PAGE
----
A team of researchers in Toronto have published results from an intriguing new study, which suggests that seal oil has the potential to help promote the regeneration of nerves in the corneas of patients with type 1 diabetes.
"Nothing like this has been attempted in humans before," says Dr. Evan Lewis, a neurologist and one of the study's authors. "Results from this trial are a very important step towards a clinical therapy for people with diabetic neuropathy."
Diabetic neuropathy is a form of nerve damage caused by diabetes. Symptoms vary from patient to patient, but can include tingling, numbness, loss of sensation, a feeling of burning in the hands and feet, constant pain and difficulty walking. There are currently no therapies available that stop or reverse these effects.
The study involved 40 patients and focused primarily on corneal nerve fibre length. Located at the front of the eye, the cornea has the highest density of nerves in the body. Damage to these nerves, or loss of corneal nerve fibre length, is considered a biomarker for the progression of type 1 diabetes.
Researchers investigated the effects of the omega-3 seal oil supplement on nerve structure and found that patients on average experienced a 29 per cent increase in corneal nerve fibre length, which is considered to be representative of small nerve fibre regeneration in other parts of the body. The study did not measure vision recovery.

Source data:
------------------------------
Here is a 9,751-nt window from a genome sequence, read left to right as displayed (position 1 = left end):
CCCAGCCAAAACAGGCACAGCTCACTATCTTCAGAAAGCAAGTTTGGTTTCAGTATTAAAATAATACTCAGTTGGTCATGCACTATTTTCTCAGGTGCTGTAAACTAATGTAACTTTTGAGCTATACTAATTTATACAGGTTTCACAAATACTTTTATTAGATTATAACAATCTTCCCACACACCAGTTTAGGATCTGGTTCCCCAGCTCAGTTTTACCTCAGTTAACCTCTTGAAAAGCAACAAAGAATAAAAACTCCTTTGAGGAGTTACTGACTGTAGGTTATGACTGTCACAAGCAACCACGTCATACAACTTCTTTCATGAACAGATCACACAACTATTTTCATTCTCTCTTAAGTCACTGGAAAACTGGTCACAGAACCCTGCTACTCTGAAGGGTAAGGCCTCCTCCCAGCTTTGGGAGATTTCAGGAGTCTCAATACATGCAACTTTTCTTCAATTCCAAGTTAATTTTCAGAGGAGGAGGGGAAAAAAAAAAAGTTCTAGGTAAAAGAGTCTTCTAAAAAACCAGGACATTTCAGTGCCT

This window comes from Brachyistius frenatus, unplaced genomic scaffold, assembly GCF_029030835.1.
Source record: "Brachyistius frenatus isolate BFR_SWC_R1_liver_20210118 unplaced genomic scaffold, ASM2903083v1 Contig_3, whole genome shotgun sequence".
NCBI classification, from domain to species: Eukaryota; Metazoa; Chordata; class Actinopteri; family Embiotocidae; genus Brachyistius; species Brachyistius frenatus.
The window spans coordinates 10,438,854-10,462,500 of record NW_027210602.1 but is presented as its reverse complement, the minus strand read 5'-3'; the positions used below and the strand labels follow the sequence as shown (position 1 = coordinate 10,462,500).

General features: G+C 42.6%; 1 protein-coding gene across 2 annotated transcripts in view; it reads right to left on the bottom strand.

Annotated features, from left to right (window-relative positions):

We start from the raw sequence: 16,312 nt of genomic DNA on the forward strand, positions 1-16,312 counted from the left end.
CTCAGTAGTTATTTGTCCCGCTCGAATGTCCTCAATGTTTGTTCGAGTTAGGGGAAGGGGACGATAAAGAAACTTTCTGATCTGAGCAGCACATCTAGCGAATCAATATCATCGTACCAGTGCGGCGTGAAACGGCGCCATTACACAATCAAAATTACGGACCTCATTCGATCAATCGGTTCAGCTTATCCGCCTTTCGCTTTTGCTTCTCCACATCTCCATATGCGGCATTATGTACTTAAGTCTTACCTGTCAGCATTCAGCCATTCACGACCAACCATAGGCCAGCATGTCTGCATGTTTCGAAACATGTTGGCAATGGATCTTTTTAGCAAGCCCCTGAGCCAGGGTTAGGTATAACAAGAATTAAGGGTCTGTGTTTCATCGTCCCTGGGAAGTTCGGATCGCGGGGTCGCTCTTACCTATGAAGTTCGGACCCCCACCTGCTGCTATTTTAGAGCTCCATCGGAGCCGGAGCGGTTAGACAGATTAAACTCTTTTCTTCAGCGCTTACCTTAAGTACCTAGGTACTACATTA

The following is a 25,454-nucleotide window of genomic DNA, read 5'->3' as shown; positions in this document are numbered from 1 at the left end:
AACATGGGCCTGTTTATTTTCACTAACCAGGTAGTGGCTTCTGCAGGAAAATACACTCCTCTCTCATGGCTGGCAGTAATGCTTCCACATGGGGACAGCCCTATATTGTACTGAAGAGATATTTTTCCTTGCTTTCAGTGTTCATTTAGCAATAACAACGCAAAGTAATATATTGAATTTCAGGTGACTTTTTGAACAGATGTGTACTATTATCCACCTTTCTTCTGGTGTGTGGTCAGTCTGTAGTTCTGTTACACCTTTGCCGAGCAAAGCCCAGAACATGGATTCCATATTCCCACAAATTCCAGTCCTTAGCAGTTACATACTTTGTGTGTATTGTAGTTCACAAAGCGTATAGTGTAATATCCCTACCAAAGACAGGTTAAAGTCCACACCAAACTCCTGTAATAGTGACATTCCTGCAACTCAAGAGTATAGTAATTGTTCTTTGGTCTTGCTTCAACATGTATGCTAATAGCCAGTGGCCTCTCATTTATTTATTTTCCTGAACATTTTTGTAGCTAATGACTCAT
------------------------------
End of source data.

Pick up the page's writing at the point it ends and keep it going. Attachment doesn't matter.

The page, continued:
"This study is the first to show that targeted nutritional intervention can stop and reverse nerve damage," says Krembil and TGHRI Clinical Researcher Dr. Vera Bril
, the study's principal investigator.
"These findings suggest that use of this supplement may have the potential to have a regenerative effect," says Dr Lewis. "Our goal was to collect enough data to power a randomized clinical trial and we believe this study lays the groundwork for that to happen."
The next step for the research team will be to validate these results by conducting a randomized controlled trial involving a larger group of study participants.
"The initial results of this research are very promising and Diabetes Canada looks forward to continued study on the impact of omega-3s on nerve regeneration," said Dr. Jan Hux, Chief Science Officer at Diabetes Canada.
This work was supported by the Diabetes Canada, the Banting and Best Diabetes Centre and the Toronto General & Western Hospital Foundation.
This is a modified version of a story that first appeared on the UHN.ca website.